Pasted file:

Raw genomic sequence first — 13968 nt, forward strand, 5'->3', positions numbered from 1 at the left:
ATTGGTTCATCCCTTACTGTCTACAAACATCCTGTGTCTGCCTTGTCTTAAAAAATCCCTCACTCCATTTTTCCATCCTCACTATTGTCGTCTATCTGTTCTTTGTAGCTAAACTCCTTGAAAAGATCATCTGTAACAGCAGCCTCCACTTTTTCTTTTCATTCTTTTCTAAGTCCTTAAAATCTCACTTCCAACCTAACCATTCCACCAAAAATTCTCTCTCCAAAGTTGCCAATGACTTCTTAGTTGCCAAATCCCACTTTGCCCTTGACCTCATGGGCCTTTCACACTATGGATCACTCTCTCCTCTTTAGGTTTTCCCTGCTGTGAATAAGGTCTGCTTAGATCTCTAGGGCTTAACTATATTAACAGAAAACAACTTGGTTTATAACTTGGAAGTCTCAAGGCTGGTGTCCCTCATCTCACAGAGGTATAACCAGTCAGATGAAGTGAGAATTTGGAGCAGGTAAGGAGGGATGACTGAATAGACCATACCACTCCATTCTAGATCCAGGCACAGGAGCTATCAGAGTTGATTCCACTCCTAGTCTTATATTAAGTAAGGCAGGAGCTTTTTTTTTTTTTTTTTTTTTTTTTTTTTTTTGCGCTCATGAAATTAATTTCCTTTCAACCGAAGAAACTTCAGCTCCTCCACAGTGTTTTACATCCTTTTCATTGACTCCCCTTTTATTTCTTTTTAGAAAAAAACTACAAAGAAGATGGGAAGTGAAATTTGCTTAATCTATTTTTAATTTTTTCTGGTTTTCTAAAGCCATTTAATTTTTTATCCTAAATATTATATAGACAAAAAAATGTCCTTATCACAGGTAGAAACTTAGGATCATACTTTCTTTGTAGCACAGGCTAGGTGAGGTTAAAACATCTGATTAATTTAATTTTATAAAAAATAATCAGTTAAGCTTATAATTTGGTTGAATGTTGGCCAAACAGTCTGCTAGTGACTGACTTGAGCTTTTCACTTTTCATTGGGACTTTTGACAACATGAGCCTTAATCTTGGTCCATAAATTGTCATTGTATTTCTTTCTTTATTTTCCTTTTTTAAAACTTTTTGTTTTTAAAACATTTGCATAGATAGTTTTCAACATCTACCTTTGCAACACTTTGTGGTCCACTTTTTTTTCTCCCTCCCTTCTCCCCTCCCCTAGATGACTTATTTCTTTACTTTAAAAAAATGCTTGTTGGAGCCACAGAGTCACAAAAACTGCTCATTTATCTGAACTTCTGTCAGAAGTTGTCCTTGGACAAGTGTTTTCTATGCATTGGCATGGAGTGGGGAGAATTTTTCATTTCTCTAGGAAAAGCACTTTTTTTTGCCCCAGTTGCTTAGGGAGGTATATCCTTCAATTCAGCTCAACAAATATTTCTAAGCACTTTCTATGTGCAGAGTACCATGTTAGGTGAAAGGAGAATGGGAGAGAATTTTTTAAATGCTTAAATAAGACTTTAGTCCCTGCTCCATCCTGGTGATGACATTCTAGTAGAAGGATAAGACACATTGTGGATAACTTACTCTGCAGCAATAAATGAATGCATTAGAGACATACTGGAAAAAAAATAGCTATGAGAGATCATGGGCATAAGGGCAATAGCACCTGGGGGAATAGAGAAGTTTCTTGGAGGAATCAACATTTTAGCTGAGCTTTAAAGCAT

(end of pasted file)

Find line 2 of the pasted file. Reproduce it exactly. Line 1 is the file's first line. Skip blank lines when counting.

ATTGGTTCATCCCTTACTGTCTACAAACATCCTGTGTCTGCCTTGTCTTAAAAAATCCCTCACTCCATTTTTCCATCCTCACTATTGTCGTCTATCTGTTCTTTGTAGCTAAACTCCTTGAAAAGATCATCTGTAACAGCAGCCTCCACTTTTTCTTTTCATTCTTTTCTAAGTCCTTAAAATCTCACTTCCAACCTAACCATTCCACCAAAAATTCTCTCTCCAAAGTTGCCAATGACTTCTTAGTTGCCAAATCCCACTTTGCCCTTGACCTCATGGGCCTTTCACACTATGGATCACTCTCTCCTCTTTAGGTTTTCCCTGCTGTGAATAAGGTCTGCTTAGATCTCTAGGGCTTAACTATATTAACAGAAAACAACTTGGTTTATAACTTGGAAGTCTCAAGGCTGGTGTCCCTCATCTCACAGAGGTATAACCAGTCAGATGAAGTGAGAATTTGGAGCAGGTAAGGAGGGATGACTGAATAGACCATACCACTCCATTCTAGATCCAGGCACAGGAGCTATCAGAGTTGATTCCACTCCTAGTCTTATATTAAGTAAGGCAGGAGCTTTTTTTTTTTTTTTTTTTTTTTTTTTTTTTTGCGCTCATGAAATTAATTTCCTTTCAACCGAAGAAACTTCAGCTCCTCCACAGTGTTTTACATCCTTTTCATTGACTCCCCTTTTATTTCTTTTTAGAAAAAAACTACAAAGAAGATGGGAAGTGAAATTTGCTTAATCTATTTTTAATTTTTTCTGGTTTTCTAAAGCCATTTAATTTTTTATCCTAAATATTATATAGACAAAAAAATGTCCTTATCACAGGTAGAAACTTAGGATCATACTTTCTTTGTAGCACAGGCTAGGTGAGGTTAAAACATCTGATTAATTTAATTTTATAAAAAATAATCAGTTAAGCTTATAATTTGGTTGAATGTTGGCCAAACAGTCTGCTAGTGACTGACTTGAGCTTTTCACTTTTCATTGGGACTTTTGACAACATGAGCCTTAATCTTGGTCCATAAATTGTCATTGTATTTCTTTCTTTATTTTCCTTTTTTAAAACTTTTTGTTTTTAAAACATTTGCATAGATAGTTTTCAACATCTACCTTTGCAACACTTTGTGGTCCACTTTTTTTTCTCCCTCCCTTCTCCCCTCCCCTAGATGACTTATTTCTTTACTTTAAAAAAATGCTTGTTGGAGCCACAGAGTCACAAAAACTGCTCATTTATCTGAACTTCTGTCAGAAGTTGTCCTTGGACAAGTGTTTTCTATGCATTGGCATGGAGTGGGGAGAATTTTTCATTTCTCTAGGAAAAGCACTTTTTTTTGCCCCAGTTGCTTAGGGAGGTATATCCTTCAATTCAGCTCAACAAATATTTCTAAGCACTTTCTATGTGCAGAGTACCATGTTAGGTGAAAGGAGAATGGGAGAGAATTTTTTAAATGCTTAAATAAGACTTTAGTCCCTGCTCCATCCTGGTGATGACATTCTAGTAGAAGGATAAGACACATTGTGGATAACTTACTCTGCAGCAATAAATGAATGCATTAGAGACATACTGGAAAAAAAATAGCTATGAGAGATCATGGGCATAAGGGCAATAGCACCTGGGGGAATAGAGAAGTTTCTTGGAGGAATCAACATTTTAGCTGAGCTTTAAAGCAT